Joella could still hear Grandma calling through her bedroom door, begging him to stop. She still felt fire scorch her skull from his fingers clenched in her hair, still remembered half screeching, half choking on fear as he drug her to the barn. Taught her her lesson.
Sprawled on her stomach, her back ripped raw. Tears puddled mud under her cheek. Dirt and sweat throbbed in her busted lip. Blood and bile sullied her tongue. Unable to move, she lay in the blackness, hushed her sobs, scared he’d hear. Scared he’d come back to teach her more lessons. Those were the times her safe burrows surrounded her, pressed insanity to the fringes of her mind.
One night she ran away from Cousin Daryl while he was sleeping off a high. She’d helped Grandma Dell to Granddad’s old truck, and drove off. Her feet barely reached the pedals. They hit a couple of ditches, but they’d made it.
A family friend in the next county took them in. For a few weeks hell disappeared. It resurfaced when Cousin Daryl tracked them down.
Joella took off, never looked back.
Some nights Cousin Daryl still found her, stole into her dreams, locked her in darkness. Memories of Daddy or Mama didn’t keep him from hurting her, remembering Grandma Dell’s kind words didn’t hold him at bay. Only Lelia’s soft voice broke through the death dream to save her.
Now Lelia needed saving.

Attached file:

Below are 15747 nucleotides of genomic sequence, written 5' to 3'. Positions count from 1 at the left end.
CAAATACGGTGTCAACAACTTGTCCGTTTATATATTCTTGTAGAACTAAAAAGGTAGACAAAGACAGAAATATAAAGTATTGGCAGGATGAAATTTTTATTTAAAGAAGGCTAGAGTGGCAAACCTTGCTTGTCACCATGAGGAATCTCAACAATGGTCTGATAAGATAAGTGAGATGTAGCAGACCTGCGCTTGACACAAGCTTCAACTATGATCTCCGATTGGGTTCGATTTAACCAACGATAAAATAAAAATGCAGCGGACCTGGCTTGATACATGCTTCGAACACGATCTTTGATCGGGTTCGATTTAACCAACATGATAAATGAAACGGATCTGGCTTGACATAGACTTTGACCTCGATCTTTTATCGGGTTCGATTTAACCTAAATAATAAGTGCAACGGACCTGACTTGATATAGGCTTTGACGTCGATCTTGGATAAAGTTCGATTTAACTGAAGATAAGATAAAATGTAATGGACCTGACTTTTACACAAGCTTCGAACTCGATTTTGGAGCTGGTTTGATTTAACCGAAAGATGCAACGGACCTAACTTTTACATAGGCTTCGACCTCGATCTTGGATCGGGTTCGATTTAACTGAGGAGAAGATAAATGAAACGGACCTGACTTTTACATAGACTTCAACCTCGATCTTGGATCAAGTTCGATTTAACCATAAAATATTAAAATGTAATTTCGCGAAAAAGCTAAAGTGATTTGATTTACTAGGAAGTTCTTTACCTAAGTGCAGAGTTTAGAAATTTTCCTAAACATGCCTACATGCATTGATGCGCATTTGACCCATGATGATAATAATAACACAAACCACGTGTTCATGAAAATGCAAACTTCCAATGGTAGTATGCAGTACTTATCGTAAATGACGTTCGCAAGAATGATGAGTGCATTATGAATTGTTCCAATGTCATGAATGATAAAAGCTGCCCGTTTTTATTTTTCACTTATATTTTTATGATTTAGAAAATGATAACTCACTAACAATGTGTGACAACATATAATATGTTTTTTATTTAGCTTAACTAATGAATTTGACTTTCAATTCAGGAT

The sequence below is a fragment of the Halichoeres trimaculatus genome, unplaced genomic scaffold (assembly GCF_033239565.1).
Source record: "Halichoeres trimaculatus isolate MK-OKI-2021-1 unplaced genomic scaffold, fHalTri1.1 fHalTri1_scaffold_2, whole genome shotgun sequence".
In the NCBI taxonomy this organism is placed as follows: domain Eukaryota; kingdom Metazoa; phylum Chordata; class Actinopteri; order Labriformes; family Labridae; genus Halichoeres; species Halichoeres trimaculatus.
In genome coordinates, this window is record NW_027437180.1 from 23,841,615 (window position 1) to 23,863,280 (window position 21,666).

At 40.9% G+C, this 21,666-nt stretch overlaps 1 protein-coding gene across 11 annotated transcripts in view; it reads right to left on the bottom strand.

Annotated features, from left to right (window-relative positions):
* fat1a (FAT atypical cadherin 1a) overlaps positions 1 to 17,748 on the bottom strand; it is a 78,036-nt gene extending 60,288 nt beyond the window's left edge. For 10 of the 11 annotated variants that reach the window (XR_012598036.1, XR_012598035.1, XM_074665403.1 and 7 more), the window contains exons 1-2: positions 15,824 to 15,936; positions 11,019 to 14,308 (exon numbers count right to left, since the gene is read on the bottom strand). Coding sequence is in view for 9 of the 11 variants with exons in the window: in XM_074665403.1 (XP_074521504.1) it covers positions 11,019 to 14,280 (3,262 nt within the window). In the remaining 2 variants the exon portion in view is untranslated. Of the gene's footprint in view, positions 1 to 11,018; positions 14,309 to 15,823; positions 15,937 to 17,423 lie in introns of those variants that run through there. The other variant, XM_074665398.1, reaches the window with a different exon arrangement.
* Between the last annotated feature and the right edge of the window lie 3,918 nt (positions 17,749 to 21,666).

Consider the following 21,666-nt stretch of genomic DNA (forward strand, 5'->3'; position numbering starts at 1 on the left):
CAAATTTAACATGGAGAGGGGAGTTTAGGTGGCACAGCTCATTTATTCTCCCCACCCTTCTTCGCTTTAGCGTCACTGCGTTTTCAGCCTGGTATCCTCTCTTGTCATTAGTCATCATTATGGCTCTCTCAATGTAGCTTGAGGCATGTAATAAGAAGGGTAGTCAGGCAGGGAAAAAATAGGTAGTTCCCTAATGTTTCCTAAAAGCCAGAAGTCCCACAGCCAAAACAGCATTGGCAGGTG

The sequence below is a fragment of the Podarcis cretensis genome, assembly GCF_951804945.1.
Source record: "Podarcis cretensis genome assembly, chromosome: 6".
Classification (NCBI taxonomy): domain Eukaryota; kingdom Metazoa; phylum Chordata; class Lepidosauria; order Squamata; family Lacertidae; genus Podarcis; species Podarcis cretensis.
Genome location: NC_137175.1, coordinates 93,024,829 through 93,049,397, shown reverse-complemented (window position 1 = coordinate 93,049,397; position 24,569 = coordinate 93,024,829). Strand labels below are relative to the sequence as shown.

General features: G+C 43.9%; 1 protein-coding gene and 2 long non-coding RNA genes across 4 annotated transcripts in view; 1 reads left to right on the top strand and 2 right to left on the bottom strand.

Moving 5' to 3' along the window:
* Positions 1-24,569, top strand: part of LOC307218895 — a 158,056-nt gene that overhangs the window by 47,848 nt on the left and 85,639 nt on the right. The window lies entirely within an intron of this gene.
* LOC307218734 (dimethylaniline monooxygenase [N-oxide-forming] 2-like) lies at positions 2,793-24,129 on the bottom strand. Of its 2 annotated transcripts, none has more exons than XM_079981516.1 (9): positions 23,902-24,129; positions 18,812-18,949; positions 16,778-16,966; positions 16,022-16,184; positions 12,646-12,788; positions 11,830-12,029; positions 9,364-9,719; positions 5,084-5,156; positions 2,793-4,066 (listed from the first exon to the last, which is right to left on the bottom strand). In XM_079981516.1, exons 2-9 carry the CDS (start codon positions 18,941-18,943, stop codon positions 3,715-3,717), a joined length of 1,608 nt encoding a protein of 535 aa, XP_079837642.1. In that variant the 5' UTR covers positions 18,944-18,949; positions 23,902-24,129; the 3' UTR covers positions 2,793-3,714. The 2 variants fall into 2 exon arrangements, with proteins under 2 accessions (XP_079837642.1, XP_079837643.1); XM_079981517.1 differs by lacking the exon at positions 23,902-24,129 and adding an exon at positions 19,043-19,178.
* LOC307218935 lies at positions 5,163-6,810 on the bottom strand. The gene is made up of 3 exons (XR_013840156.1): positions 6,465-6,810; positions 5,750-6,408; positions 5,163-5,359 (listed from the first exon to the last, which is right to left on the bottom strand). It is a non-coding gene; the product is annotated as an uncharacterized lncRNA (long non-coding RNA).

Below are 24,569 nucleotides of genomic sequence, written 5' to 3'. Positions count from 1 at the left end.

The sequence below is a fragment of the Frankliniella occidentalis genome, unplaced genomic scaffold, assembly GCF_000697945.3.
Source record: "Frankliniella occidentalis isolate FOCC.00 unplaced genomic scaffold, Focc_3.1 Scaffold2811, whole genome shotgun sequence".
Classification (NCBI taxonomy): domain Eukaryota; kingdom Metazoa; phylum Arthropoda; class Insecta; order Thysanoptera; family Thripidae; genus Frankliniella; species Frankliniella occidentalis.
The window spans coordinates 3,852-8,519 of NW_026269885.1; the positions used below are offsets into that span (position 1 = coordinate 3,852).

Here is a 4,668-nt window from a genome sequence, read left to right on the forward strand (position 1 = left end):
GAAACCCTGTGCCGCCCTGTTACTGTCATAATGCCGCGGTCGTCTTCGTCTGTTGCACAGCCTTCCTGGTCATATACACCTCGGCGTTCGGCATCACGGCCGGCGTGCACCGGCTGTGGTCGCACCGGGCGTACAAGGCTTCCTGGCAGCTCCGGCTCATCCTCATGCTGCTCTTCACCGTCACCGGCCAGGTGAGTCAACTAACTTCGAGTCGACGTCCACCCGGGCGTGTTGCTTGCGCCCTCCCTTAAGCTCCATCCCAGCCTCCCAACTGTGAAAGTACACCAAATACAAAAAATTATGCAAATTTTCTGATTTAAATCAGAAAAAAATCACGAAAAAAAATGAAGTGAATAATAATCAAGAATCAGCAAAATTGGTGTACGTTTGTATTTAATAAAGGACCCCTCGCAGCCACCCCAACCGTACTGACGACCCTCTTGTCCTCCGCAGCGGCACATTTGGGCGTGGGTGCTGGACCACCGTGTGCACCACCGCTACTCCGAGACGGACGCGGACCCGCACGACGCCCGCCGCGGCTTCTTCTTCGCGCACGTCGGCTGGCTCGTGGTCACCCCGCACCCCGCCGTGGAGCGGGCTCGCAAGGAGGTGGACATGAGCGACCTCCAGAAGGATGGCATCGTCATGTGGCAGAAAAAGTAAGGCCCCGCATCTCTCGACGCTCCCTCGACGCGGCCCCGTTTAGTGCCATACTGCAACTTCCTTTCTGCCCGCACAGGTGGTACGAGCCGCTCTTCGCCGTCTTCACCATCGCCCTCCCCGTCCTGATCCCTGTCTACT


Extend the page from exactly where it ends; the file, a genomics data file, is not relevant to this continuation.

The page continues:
Her friend knelt in front of the candlelit muffin. Zombified, she stared at the burning wick.
Comfort was the only thing Joella could offer. She shrugged the rough quilt off her shoulders, wrapping them both in it. She rocked like Grandma Dell used to do. It felt like forever. The hardwood dug into her knees, the candle burned, she kept rocking.
For once, Lelia needed her. No matter what, she’d be Lelia’s light, ’cause no one should be left in the darkness.”
If your current release were to be turned into a movie, who would you love to see play what characters and why?
Lelia Freeman – Thandie Newton – I stand in awe of her acting talent
Ma Ella – Cicely Tyson – Her gift is legendary
Elijah Dune – Jeffery Wright – He’s brilliant
Marcellus Dupree – Tyrese Gibson – His smile fits Marcellus’ character
Zeek – Terrance Howard – He can portray a really good, bad guy
Thero – Lester Speight – I went to high school with Lester. His height and size fit Thero perfectly
President Deng – Itris Elba – His acting portrayals can be very calm and explosive, like President Deng’s character
What are your favorite aspects of writing?
The creativity, the excitement of bringing a ‘what if’ question to a viable plot, writing conflict driven scenes that flow like music
Your least favorite aspects of writing?
Writer’s block, and at times, the solitude
Who are some of your favorite authors/books?
J. California Cooper, Iris Johansen, Edgar Allan Poe, Walter Mosley, Homer
What are you reading right now?
The Iliad, again.
If you could have a dinner party and invite five authors – dead or alive – who would they be and what would you serve them?
Edgar Allan Poe – liver and onions
Walter Mosely – scotch and Callahan Cut prime rib
L.A. Banks – a Bloody Mary and Shrimp Etouffee
Iris Johansen – Wedge Salad and Lump Crab Cakes
Aristotle – fish and figs
What is a book that you wish you could say that you had written and why?
Although The Fall of the House of Usher isn’t a novel, its one short story I’d love to say I’ve written. Indicative of Edgar Allan Poe’s works, it’s so lyrical. The beautiful, sensory rich descriptions are brilliant and the suspense is nail-biting.
What is the greatest piece of advice (for writing and/or just living) that you have heard?
Desire backed by faith knows no such word as impossible.Powered by Sidelines